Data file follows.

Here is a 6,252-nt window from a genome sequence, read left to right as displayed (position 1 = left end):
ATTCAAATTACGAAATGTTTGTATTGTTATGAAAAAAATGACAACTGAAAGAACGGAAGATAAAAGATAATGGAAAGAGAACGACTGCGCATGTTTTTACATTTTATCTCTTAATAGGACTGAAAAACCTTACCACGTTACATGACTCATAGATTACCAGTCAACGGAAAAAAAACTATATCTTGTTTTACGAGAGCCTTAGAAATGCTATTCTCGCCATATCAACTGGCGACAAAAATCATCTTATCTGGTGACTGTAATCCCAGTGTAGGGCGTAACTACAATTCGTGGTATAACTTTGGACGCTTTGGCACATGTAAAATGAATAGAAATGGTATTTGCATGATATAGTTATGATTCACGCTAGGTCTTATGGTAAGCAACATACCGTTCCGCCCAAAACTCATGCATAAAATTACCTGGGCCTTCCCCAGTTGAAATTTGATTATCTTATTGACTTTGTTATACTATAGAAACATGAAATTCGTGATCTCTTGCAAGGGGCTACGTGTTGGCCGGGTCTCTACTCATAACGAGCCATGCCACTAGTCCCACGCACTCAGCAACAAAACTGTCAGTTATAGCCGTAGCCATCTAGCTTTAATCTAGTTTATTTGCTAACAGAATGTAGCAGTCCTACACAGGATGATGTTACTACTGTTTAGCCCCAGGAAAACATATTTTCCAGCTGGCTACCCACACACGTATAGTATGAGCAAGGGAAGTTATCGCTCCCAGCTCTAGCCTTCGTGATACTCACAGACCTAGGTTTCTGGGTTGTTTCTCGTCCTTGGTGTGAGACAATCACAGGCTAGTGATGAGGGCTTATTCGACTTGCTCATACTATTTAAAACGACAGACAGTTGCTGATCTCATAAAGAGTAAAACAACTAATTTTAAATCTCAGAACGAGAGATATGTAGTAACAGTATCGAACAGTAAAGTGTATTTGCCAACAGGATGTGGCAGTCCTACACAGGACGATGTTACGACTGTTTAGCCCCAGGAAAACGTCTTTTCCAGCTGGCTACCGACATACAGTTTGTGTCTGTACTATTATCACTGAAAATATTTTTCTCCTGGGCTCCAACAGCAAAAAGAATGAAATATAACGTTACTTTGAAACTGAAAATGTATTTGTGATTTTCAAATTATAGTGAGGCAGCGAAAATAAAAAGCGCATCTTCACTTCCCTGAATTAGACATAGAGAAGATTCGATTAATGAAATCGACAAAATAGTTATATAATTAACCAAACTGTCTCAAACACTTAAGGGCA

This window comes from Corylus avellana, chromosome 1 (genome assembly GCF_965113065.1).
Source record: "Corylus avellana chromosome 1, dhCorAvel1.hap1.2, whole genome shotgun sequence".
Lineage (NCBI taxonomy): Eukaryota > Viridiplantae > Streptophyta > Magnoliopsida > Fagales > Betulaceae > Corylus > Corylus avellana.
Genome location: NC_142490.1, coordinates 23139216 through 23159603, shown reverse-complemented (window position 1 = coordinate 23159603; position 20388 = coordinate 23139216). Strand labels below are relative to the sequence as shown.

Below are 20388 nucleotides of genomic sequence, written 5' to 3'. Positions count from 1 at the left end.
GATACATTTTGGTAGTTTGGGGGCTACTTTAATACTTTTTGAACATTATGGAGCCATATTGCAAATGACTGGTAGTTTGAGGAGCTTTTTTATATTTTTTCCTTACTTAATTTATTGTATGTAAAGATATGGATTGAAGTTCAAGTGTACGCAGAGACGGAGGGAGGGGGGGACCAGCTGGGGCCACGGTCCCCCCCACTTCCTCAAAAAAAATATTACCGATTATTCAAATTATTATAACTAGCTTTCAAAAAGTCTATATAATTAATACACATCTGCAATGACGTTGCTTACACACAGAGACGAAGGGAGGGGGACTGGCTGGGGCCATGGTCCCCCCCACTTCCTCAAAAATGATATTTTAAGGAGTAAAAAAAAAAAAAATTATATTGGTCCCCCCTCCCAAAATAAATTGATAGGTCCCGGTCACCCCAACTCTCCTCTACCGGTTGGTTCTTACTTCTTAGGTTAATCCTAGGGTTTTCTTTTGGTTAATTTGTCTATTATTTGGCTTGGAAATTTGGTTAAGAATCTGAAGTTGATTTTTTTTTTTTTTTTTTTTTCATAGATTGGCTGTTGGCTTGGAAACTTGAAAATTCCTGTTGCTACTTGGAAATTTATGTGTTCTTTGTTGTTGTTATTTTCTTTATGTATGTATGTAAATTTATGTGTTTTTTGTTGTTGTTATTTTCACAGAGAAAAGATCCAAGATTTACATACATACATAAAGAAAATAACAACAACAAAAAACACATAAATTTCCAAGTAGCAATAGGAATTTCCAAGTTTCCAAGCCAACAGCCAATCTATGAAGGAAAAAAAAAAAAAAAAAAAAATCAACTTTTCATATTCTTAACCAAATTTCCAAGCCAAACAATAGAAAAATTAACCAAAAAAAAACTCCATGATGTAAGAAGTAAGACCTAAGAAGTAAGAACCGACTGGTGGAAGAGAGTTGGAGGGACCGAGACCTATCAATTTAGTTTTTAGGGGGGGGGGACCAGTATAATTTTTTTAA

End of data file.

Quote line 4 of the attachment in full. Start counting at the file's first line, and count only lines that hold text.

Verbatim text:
Source record: "Corylus avellana chromosome 1, dhCorAvel1.hap1.2, whole genome shotgun sequence".